In 1995, Clint Eastwood romanced Meryl Streep in a film called The Bridges of Madison County. The movie was okay; I hear the book was better. But as I’m watching the film, I can’t help thinking, “I came for the bridges? Where are all the bridges? Shouldn’t there be a big sign saying, “Welcome to Madison County” and just past it, a big honkin’ bridge? At least they could have a dentist showing his patients’ dental bridges, right? Or how about casting actor brothers Jeff and Beau Bridges? That would be something!

I can tell you right now that if I ever make a movie about my Annapurna trek, I’ll call it “The Bridges of Nepal,” and there WILL be bridges. Because there are a LOT of bridges in Nepal, and they’re all completely insane: long, high, precarious, with gaps in the floor slats covered with rocks to “make it safe”. There’s this one bridge, on the way to Kagbeni, that is particularly bonkers. Spanning a river hundreds of feet below, the bridge is long and narrow, with room for one, maybe two hikers at a time. But this is the Himalayas, where everything is multi-use at all times. As my 3 Australian friends and I start across the bridge, one at a time, bulky backpacks on our shoulders, a Nepalese guy on the other side decides this is the perfect moment to send his oxen across. There we are, in the middle of the bridge, waving our arms and motioning, “Please, no, stop!” – to no avail – and here come the oxen, with their “shepherd” whipping their behinds to keep the beasts moving, right towards us! This is one of those moments when you have to make a split-second decision with your life in the balance. Should we turn around and run back to the other side as fast as we can? Or should we hunker down in the middle of the bridge and “make our stand”? As it turns out, there’s not really time for the first option, so we go with plan B. Julia just sits down. Jim, Steve and I turn our packs to the side, lean against the cables, hoping the steer will have room to squeeze by. As the pack gets closer and closer, my life flashes through my eyes. I can almost see the headlines: “Foreign backpackers fall to their death in the Himalayas. Oxen herder delivers his flock successfully.”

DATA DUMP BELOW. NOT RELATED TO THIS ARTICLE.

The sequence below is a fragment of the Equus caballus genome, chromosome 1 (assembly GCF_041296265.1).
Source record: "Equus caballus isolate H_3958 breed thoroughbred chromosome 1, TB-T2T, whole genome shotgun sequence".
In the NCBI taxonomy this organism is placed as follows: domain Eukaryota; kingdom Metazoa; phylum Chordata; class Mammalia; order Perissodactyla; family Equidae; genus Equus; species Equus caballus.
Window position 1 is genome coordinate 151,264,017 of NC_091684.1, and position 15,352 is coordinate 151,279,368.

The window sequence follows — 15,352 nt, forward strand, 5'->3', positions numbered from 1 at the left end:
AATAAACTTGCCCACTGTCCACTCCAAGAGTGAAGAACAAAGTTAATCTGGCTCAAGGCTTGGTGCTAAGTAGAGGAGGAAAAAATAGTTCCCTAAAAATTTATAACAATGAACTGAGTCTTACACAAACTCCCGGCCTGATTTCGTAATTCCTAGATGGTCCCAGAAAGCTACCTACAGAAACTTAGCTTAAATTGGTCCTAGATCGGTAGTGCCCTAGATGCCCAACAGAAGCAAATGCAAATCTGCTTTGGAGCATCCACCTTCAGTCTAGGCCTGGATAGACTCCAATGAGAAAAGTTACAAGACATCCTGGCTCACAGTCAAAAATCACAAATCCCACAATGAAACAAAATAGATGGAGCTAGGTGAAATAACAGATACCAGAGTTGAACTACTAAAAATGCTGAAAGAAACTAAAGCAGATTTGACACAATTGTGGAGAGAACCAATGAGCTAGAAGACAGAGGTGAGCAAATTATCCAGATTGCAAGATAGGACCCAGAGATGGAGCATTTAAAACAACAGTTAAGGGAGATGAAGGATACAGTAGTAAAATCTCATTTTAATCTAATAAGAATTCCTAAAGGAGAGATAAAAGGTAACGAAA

Obviously, I’m here, in front of my computer, writing this post, so I I survived somehow. It was a close call, though. The oxen stomp up to us and, miraculously, keep on walking, as if we’re just flies to be ignored (and not swatted away, thankfully). A minute later, the creatures are all past us and my friends and I burst out in laughter: the laughter of both relief and absurdity. Did this really happen? Are we really hiking in Nepal, 10,000 miles from home, near the top of the world, and trusting our lives to the temperament of oxen? We make it to the other side eventually, breathe a giant sigh, and continue on the trail until we reach a portion that has been wiped out by a landslide. Into the scree someone has sketched out a little dirt trail, with no handrails or guidewires in sight. One misstep and we’re sliding all the way down the mountain. But that, dear readers, is a story for another day.
(Trust is a tricky thing. When it comes to people, we rely on our instinct and observational skills to determine if this or that fellow is “trustworthy.” Does he do what he says he’s going to do? Does he lie? Is he competent? Is he kind? But when it comes to crazy, spontaneous situations like an oxen bridge in Nepal, you just have to trust your gut. Does this feel safe? Do I trust my judgment? Do I have the ability to respond to whatever comes at me in the moment? In such cases, there are no guidelines, no manuals. You just have to draw on your experience and trust that if you made good decisions in the past, you’ll probably make the right decision now. The more successes you have, the more you’ll trust yourself going forward. Let experience be your bridge to the future.)